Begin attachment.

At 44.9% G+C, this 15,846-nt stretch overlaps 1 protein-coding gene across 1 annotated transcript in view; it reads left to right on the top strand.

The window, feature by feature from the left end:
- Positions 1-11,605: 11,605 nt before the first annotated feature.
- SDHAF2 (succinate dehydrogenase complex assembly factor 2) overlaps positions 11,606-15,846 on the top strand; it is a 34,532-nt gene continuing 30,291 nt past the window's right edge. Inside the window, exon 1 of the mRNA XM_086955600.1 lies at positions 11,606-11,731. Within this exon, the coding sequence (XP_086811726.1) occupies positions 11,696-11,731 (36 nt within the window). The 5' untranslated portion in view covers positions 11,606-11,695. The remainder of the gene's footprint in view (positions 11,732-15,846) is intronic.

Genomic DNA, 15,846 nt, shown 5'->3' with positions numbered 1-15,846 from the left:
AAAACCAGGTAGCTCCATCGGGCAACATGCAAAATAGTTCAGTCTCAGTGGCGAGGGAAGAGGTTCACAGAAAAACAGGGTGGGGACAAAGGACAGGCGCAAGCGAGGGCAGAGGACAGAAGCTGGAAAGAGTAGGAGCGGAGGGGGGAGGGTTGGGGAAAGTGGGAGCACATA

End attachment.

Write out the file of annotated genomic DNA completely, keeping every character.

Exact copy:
At 44.9% G+C, this 15,846-nt stretch overlaps 1 protein-coding gene across 1 annotated transcript in view; it reads left to right on the top strand.

The window, feature by feature from the left end:
- Positions 1-11,605: 11,605 nt before the first annotated feature.
- SDHAF2 (succinate dehydrogenase complex assembly factor 2) overlaps positions 11,606-15,846 on the top strand; it is a 34,532-nt gene continuing 30,291 nt past the window's right edge. Inside the window, exon 1 of the mRNA XM_086955600.1 lies at positions 11,606-11,731. Within this exon, the coding sequence (XP_086811726.1) occupies positions 11,696-11,731 (36 nt within the window). The 5' untranslated portion in view covers positions 11,606-11,695. The remainder of the gene's footprint in view (positions 11,732-15,846) is intronic.

Genomic DNA, 15,846 nt, shown 5'->3' with positions numbered 1-15,846 from the left:
AAAACCAGGTAGCTCCATCGGGCAACATGCAAAATAGTTCAGTCTCAGTGGCGAGGGAAGAGGTTCACAGAAAAACAGGGTGGGGACAAAGGACAGGCGCAAGCGAGGGCAGAGGACAGAAGCTGGAAAGAGTAGGAGCGGAGGGGGGAGGGTTGGGGAAAGTGGGAGCACATA